Catnip is a member of the mint family which is grayish-white in color and native to Europe and Asia. The heart-shaped leaves and white or pale lavender tubular flower tops are used to make the catnip supplement for a sleep as well as other medical uses. Catnip is also called catnep, catmint, cat’s play, catrup, carwort, nip, nep and field balm, It contains volatile oils, sterols, acids and tannins including monoterpene and nepetalactone which are similar to the valepotriates found in Valerian a popular herbal sedative. Catnip has the opposite effect on people as it does on cats. You may feel cool, calm and collected while your cat is rolling around uncontrollably and experiencing dilated pupils and a rapid heart beat. Nepetalactone can also be used as a repellant for insects such as; cockroaches, termites, mosquitoes and can help your cat repel fleas. Catnip also contains thymol an antiseptic used on the skin and in nasal passages.
Catnip has treated babies and children to relieve restlessness caused by colic and induce sleep. Adults have benefited from catnip to alleviate insomnia, stress, menstrual cramps and relax tension headaches. A cup of hot catnip tea right before bedtime or a pillow stuffed with dried catnip leaves will help insure one ability to fall asleep easy. It also helps prevent nightmares as its sedative action on the nerves adds to its relaxing properties.
Other medical uses for catnip, besides a sleep remedy, are for colds, flu, fever, indigestion, nervous disorders, toothaches and have been applied externally to help heal cuts, scrapes and stop bleeding. It has a diaphoretic effect that increases perspiration without raising the body’s temperature and has an anti-fever effect that leads to its treatment for colds and flu.
Catnip comes as a tea, tonic, poultice, powder, capsule, tablet and flakes depending on what it will be used for. A tea is recommended for treating child’s restlessness, help a baby suffering from colic or adult with occasional insomnia or those experiencing respiratory ailments such as chest congestion, bronchitis or asthma. Tonic for those with indigestion, bloating, flatulence, diarrhea, IBS (irritable bowel syndrome) or menstrual cramps. People have also made use of this plant to bring about menses in delayed menstruation and increase tone in the uterus. Therefore it is not recommended for pregnant women as it may induce contractions and cause a miscarriage.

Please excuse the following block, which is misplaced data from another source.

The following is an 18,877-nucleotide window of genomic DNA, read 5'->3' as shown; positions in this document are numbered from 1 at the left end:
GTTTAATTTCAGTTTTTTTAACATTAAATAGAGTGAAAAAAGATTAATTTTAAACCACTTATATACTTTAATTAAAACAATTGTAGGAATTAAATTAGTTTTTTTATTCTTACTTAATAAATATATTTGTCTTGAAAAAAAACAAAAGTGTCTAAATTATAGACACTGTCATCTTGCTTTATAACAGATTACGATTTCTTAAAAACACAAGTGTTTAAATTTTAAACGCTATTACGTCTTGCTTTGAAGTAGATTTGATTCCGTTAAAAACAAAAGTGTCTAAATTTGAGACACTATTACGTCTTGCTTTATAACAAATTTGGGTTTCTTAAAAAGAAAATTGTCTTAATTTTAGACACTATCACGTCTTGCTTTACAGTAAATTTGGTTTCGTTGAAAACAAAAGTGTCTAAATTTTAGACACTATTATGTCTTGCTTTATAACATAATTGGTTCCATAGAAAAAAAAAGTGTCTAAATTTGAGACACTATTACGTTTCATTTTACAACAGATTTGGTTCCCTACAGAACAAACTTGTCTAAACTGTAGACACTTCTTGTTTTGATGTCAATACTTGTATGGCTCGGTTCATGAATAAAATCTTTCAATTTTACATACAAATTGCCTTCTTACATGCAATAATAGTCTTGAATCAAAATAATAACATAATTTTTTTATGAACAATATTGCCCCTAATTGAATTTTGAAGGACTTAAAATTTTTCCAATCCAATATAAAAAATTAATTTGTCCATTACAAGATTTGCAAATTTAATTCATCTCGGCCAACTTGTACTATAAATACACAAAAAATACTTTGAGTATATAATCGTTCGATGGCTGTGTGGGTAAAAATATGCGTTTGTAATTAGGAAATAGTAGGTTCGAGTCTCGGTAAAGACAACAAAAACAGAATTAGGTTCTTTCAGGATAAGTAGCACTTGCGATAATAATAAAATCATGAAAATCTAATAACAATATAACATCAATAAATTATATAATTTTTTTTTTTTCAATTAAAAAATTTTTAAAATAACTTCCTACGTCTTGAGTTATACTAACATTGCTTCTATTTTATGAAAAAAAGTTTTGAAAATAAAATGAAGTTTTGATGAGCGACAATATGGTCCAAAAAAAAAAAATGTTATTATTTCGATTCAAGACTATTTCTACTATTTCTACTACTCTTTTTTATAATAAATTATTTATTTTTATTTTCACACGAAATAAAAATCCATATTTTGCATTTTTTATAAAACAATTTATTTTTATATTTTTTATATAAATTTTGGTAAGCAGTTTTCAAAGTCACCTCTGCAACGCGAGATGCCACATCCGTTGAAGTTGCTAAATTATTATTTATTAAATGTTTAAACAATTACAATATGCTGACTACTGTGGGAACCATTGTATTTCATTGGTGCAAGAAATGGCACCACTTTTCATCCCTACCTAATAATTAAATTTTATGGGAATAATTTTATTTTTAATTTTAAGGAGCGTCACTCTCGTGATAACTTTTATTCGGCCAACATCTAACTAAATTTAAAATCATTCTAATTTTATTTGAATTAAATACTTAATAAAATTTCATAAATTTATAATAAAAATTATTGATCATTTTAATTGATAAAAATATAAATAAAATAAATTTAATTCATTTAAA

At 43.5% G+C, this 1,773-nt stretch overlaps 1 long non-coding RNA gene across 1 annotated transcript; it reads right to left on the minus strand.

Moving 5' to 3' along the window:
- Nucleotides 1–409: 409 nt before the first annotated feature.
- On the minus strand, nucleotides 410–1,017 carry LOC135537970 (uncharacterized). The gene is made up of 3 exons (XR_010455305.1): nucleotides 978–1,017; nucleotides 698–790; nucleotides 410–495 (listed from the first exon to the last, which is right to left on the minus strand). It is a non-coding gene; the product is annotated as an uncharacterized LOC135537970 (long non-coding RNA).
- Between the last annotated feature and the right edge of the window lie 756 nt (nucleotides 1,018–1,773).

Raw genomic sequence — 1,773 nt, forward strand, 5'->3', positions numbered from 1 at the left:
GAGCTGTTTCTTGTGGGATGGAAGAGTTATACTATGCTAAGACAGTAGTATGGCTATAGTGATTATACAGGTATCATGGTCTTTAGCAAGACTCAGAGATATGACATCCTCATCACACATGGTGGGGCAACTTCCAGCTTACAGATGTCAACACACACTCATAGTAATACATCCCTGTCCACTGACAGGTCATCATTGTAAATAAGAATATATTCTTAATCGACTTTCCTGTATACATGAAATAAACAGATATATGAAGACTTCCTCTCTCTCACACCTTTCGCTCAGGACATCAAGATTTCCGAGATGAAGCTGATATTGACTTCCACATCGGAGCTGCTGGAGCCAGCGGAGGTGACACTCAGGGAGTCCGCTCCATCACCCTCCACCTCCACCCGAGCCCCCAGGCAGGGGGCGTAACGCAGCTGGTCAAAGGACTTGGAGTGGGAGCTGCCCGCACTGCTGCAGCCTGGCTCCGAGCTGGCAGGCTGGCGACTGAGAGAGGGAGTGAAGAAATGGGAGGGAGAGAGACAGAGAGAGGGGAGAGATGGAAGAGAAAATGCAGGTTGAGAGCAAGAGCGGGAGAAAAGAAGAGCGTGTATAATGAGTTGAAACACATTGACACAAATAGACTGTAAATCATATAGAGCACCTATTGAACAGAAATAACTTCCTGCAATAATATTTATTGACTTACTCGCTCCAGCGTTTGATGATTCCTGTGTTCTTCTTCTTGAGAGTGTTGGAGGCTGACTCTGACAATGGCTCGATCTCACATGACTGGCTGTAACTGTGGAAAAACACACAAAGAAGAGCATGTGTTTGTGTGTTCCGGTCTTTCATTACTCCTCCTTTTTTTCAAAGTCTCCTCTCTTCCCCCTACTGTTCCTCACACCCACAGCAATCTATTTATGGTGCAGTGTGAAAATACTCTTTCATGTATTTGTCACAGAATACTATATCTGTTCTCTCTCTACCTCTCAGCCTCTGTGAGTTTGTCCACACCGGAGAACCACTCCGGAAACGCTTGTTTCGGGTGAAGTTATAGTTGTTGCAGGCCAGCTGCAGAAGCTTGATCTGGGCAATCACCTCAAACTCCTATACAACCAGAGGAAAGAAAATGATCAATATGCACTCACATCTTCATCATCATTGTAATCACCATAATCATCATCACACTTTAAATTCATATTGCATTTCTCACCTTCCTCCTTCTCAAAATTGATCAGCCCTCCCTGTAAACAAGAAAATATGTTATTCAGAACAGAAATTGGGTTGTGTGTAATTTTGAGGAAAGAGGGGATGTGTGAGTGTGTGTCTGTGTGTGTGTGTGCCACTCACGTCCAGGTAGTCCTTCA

Poultice of the leaves and flowers can be applied to reduce swelling from rheumatism, soft-tissue injuries and other inflammatory conditions such as a toothache. You can also use catnip powder on a cotton ball and press it just below the inflamed tooth. In tablet or capsule form to relieve headaches (tension and migraine) and combat sleeping disorders. An oil is used as an insect repellant and also works to treat animals and household items (furniture and carpet) of fleas. Flakes as this herb can be enjoyed as a seasoning or meat tenderizer. In combination with other herbs such as GABA or hops to aid in relaxing and relieving anxiety to induce sleep. Or combined with saffron, it has shown promise to treat scarlet fever and small pox.
How to enjoy catnip tea; 10 teaspoons of catnip per quart of water, steep tea for ten to fifteen minutes. Put you feet up, relax and enjoy. There are no known side effects with recommended dosages of catnip preparations. As stated before it is not recommended for those that are pregnant as it may act to promote uterine contractions. Catnip has diuretic properties; this may increase the frequency and the amount of urination. If you are taking other prescribed diuretics or any other medications it is advisable to discuss with your physician before you take a catnip supplement for sleep or any other herbal supplements. The content provided is for information purposes only, intended to raise the awareness of different solutions for sleep problems and should not be considered medical advice. For medical diagnosis and treatment, please see your qualified health-care professional.